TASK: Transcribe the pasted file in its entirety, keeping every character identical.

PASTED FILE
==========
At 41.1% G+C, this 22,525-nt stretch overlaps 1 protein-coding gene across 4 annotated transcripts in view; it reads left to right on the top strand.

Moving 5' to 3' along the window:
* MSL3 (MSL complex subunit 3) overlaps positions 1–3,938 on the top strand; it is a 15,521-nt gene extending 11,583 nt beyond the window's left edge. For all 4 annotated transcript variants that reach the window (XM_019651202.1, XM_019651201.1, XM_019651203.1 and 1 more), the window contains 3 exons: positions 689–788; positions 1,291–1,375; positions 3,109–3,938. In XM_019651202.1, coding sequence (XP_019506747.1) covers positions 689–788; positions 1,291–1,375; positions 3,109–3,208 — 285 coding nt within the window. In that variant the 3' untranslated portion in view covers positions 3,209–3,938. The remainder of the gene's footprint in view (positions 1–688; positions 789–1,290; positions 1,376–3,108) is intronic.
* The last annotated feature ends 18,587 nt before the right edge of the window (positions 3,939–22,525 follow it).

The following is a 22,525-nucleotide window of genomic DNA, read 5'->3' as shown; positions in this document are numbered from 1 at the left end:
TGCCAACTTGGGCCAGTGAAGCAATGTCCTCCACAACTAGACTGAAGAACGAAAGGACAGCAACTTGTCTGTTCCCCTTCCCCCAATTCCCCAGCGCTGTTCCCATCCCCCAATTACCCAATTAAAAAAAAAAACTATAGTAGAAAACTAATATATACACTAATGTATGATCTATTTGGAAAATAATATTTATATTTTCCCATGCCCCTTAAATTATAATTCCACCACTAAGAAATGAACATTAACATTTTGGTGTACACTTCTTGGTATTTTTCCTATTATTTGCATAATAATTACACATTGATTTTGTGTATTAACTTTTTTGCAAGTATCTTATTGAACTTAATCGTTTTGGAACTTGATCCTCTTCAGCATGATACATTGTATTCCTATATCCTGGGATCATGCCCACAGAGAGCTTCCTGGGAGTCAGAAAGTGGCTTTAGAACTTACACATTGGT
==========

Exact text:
At 41.1% G+C, this 22,525-nt stretch overlaps 1 protein-coding gene across 4 annotated transcripts in view; it reads left to right on the top strand.

Moving 5' to 3' along the window:
* MSL3 (MSL complex subunit 3) overlaps positions 1–3,938 on the top strand; it is a 15,521-nt gene extending 11,583 nt beyond the window's left edge. For all 4 annotated transcript variants that reach the window (XM_019651202.1, XM_019651201.1, XM_019651203.1 and 1 more), the window contains 3 exons: positions 689–788; positions 1,291–1,375; positions 3,109–3,938. In XM_019651202.1, coding sequence (XP_019506747.1) covers positions 689–788; positions 1,291–1,375; positions 3,109–3,208 — 285 coding nt within the window. In that variant the 3' untranslated portion in view covers positions 3,209–3,938. The remainder of the gene's footprint in view (positions 1–688; positions 789–1,290; positions 1,376–3,108) is intronic.
* The last annotated feature ends 18,587 nt before the right edge of the window (positions 3,939–22,525 follow it).

The following is a 22,525-nucleotide window of genomic DNA, read 5'->3' as shown; positions in this document are numbered from 1 at the left end:
TGCCAACTTGGGCCAGTGAAGCAATGTCCTCCACAACTAGACTGAAGAACGAAAGGACAGCAACTTGTCTGTTCCCCTTCCCCCAATTCCCCAGCGCTGTTCCCATCCCCCAATTACCCAATTAAAAAAAAAAACTATAGTAGAAAACTAATATATACACTAATGTATGATCTATTTGGAAAATAATATTTATATTTTCCCATGCCCCTTAAATTATAATTCCACCACTAAGAAATGAACATTAACATTTTGGTGTACACTTCTTGGTATTTTTCCTATTATTTGCATAATAATTACACATTGATTTTGTGTATTAACTTTTTTGCAAGTATCTTATTGAACTTAATCGTTTTGGAACTTGATCCTCTTCAGCATGATACATTGTATTCCTATATCCTGGGATCATGCCCACAGAGAGCTTCCTGGGAGTCAGAAAGTGGCTTTAGAACTTACACATTGGT